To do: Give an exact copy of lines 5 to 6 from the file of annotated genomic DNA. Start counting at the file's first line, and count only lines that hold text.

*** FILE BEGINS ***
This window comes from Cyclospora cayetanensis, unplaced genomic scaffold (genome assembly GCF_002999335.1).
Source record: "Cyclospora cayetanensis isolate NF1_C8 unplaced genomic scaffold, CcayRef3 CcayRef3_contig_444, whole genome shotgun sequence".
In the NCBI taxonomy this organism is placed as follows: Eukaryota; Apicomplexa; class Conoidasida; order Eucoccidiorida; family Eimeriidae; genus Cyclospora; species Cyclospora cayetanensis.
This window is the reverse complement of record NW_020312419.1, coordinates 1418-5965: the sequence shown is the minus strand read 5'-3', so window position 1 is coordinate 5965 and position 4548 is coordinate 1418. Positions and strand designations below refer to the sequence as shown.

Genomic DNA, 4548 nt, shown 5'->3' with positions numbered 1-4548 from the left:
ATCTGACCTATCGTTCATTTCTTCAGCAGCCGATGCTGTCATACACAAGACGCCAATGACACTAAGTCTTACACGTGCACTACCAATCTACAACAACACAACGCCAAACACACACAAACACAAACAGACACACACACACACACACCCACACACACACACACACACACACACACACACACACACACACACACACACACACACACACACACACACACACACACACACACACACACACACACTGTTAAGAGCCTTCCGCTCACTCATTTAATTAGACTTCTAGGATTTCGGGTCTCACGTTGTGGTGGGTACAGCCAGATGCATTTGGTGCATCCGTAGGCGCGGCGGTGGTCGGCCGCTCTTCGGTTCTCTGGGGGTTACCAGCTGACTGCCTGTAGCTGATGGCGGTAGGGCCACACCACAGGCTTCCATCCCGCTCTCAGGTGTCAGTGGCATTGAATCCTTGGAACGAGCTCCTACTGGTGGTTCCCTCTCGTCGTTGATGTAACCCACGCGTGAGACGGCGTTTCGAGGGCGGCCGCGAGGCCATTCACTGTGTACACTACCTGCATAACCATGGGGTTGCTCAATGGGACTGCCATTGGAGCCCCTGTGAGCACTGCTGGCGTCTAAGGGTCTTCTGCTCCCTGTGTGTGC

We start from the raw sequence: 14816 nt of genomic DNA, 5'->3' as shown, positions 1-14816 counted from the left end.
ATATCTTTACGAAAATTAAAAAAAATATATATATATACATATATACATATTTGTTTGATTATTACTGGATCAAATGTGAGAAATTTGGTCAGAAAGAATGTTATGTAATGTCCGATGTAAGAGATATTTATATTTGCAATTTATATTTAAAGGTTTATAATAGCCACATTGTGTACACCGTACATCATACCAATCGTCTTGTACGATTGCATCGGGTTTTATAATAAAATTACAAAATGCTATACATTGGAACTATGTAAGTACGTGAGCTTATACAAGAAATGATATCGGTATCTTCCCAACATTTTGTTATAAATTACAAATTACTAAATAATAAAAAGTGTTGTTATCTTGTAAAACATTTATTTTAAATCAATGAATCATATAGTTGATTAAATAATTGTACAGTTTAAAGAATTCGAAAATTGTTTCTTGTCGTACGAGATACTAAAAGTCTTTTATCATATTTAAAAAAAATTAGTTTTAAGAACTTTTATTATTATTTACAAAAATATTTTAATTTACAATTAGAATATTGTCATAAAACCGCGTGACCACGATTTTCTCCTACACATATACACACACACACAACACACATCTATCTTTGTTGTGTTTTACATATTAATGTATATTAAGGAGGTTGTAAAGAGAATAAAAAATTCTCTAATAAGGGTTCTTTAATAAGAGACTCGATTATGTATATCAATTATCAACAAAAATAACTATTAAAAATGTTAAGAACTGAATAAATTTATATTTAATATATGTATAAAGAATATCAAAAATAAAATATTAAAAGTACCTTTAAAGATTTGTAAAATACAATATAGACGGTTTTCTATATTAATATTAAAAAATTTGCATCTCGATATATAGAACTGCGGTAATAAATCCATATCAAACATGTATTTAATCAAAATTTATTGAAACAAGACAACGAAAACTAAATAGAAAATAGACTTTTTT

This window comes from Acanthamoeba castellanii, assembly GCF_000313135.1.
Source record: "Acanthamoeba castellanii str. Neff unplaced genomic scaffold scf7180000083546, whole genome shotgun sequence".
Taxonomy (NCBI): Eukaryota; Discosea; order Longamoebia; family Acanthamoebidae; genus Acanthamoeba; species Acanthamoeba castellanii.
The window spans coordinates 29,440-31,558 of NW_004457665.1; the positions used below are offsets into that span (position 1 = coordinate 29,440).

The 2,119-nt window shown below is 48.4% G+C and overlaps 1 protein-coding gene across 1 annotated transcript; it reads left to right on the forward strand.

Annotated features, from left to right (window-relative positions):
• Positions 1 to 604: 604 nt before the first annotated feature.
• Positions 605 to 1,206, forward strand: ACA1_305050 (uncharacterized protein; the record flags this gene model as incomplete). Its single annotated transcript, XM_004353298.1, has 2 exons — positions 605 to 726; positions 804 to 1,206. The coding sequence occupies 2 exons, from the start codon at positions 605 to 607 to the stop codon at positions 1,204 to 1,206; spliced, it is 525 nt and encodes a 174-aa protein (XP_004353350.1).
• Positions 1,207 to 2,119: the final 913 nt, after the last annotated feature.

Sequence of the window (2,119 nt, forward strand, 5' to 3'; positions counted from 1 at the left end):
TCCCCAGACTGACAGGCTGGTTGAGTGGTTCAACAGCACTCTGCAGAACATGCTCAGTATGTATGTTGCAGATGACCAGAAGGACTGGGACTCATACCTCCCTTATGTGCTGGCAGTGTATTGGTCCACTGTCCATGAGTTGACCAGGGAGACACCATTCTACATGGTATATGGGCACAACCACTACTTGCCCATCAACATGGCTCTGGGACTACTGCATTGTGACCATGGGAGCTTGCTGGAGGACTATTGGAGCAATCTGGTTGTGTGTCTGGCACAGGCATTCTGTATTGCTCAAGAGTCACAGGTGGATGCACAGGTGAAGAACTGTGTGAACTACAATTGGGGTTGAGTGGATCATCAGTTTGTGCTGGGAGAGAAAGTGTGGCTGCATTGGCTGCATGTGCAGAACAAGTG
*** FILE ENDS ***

Genomic DNA, 4548 nt, shown 5'->3' with positions numbered 1-4548 from the left:
ATCTGACCTATCGTTCATTTCTTCAGCAGCCGATGCTGTCATACACAAGACGCCAATGACACTAAGTCTTACACGTGCACTACCAATCTACAACAACACAACGCCAAACACACACAAACACAAACAGACACACACACACACACACCCACACACACACACACACACACACACACACACACACACACACACACACACACACACACACACACACACACACACACACACACACACACACACACTGTTAAGAGCCTTCCGCTCACTCATTTAATTAGACTTCTAGGATTTCGGGTCTCACGTTGTGGTGGGTACAGCCAGATGCATTTGGTGCATCCGTAGGCGCGGCGGTGGTCGGCCGCTCTTCGGTTCTCTGGGGGTTACCAGCTGACTGCCTGTAGCTGATGGCGGTAGGGCCACACCACAGGCTTCCATCCCGCTCTCAGGTGTCAGTGGCATTGAATCCTTGGAACGAGCTCCTACTGGTGGTTCCCTCTCGTCGTTGATGTAACCCACGCGTGAGACGGCGTTTCGAGGGCGGCCGCGAGGCCATTCACTGTGTACACTACCTGCATAACCATGGGGTTGCTCAATGGGACTGCCATTGGAGCCCCTGTGAGCACTGCTGGCGTCTAAGGGTCTTCTGCTCCCTGTGTGTGC